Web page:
When we look at the Pinterest board, rather than feature content that is wholly Farrow & Ball, the story becomes more focused on engaging a community for inspiration and take a look from the world around them. I take my hat off for making the most of a purely visual social network. The point I’m trying to highlight here is that rather than constantly create, we need to take a step back and look at what our core story is for our business and apply that message with the intention to provide better value to our audience. Have a read of the recent article I wrote that looked at repurposing content we produce, but more importantly when there is complete consideration for the story rather than the media, this allows businesses to reimaging and redistribute their message.  

The Balloon Release Analogy

Imagine what you create is part of a balloon release, where you have many balloons ready to be set free (and on a big field and not the town centre by the pylons). The strings for every balloon, before they are released all come to one central place. This central place is the core story, where every thread from the clenched fist (or the balloon bag) is the mechanism to release the balloon, but holds everything together. When the balloons are released they are distributed throughout the skyline.

If you released the balloons one balloon at a time, it becomes a laborious and time-consuming process and over time it becomes boring more than anything else. This is the belief for many businesses, where the focus is to constantly create, one project at a time and them move onto the next piece.

The big balloon release is instant, but everything begins from a central place, which is your fist or for want of a better word, your website. This holds the story that you want to tell, before it is spread. When the hand is opened then every tweet, guide, blog, ebook, graphic, newsletter, email, video is distributed but comes from a central place that has a belief system within it. What is set free has a meaning and delivered to new places but originates from a central space. The ecosystem has a home.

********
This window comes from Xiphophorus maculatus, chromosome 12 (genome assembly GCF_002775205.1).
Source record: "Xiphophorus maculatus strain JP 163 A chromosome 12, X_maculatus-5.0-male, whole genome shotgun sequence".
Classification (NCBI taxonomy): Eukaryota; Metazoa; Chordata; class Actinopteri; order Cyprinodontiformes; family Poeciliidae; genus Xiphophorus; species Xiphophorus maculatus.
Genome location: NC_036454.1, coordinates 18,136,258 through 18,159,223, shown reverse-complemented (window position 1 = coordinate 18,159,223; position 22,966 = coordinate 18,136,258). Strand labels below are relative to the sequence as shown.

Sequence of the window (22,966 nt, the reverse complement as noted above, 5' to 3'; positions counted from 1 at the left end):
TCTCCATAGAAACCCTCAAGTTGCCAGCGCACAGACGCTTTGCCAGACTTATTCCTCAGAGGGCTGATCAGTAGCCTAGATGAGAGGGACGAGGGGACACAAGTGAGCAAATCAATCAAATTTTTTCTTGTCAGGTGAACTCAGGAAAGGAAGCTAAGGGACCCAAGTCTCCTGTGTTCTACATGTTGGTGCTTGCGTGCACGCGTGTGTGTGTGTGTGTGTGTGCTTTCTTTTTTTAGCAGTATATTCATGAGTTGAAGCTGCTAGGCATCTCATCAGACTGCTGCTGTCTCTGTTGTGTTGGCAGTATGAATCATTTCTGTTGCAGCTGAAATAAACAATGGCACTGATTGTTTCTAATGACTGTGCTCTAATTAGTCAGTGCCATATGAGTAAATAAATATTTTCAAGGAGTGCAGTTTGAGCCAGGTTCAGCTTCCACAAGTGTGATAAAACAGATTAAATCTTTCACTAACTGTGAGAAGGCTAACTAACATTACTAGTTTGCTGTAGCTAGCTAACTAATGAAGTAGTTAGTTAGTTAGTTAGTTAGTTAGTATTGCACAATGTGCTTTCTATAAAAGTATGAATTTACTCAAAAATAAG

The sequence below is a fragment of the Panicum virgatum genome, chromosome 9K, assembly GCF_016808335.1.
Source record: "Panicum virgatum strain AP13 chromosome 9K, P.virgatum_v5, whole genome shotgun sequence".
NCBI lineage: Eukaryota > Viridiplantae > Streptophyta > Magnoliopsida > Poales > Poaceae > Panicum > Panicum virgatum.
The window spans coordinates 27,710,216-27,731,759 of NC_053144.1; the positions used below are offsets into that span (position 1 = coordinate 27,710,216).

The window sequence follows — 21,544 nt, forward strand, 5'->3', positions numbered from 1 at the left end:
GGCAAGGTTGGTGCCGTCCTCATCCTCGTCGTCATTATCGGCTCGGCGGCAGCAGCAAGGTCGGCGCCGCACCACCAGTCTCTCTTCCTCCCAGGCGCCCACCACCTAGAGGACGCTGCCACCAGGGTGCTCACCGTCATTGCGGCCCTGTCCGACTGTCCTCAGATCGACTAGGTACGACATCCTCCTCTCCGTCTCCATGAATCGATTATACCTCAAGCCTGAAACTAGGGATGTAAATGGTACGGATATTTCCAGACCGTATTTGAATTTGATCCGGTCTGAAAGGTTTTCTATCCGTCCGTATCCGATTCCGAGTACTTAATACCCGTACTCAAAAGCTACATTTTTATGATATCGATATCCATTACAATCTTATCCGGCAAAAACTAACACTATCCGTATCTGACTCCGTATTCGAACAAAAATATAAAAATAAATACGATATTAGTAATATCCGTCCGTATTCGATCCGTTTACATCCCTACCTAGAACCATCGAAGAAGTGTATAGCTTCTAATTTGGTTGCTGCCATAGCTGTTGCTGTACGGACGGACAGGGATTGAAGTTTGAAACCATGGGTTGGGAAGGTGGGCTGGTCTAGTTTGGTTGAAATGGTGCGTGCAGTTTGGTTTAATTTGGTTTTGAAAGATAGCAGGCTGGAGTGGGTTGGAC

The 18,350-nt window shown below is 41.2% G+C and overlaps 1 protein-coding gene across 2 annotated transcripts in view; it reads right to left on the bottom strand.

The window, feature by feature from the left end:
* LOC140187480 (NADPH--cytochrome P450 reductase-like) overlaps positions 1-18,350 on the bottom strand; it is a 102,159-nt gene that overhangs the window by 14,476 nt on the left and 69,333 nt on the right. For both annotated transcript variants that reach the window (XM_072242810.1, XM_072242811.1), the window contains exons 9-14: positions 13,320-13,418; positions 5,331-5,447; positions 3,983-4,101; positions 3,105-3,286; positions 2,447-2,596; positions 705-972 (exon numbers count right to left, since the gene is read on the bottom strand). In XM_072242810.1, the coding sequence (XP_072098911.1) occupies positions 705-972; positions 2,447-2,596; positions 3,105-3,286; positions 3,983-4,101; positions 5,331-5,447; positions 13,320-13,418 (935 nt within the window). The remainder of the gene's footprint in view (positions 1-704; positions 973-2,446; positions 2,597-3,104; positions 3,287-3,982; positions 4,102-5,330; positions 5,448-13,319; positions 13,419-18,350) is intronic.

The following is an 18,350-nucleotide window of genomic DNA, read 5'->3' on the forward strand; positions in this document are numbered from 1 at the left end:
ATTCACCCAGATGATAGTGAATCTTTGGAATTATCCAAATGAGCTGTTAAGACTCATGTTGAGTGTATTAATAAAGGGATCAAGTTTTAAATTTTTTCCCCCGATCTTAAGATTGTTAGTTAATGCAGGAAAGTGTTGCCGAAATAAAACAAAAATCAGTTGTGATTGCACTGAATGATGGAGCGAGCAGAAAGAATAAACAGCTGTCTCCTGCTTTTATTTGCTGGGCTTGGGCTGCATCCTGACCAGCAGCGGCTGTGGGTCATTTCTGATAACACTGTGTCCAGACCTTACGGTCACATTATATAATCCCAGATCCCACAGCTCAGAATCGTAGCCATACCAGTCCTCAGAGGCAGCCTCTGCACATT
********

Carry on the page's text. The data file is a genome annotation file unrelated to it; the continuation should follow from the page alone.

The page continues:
To make that change, we need to embrace content first, that has meaning and then the media. In the words of Andrew Davis from a recent Talking Content interview, “I define valuable content as – high quality, relevant content, delivered on a consistent basis.”

Let Public Enemy Say It

Public Enemy Album

30 years ago, Public Enemy recognised their message was more important than the method that was projected, in 1994 they released their fifth album Muse Sick-n-Hour Mess Age (say each word aloud and slowly and then you’ll understand). Public Enemy knew that their approach was provocative, but in the words of front man, Chuck D everything they delivered was “about real truth and justice for all people.”  There certainly was meaning in their message.

I like the idea that I’m leaving the last quote from Chuck D, but to bring everything back to the beginning if we are concentrating on our marketing efforts on media channels because everyone else is, then we are doomed for failure. We cannot keep on producing content for the sake of producing content. Lets put more effort in the content we create.

Before any media channel is exposed, you need to understand exactly what it is that you want to say and whom you are directing a message to. Things become so much more easier to deliver when this begins to take precedence.

Image at the top of the page courtesy of Steenbergs on Flickr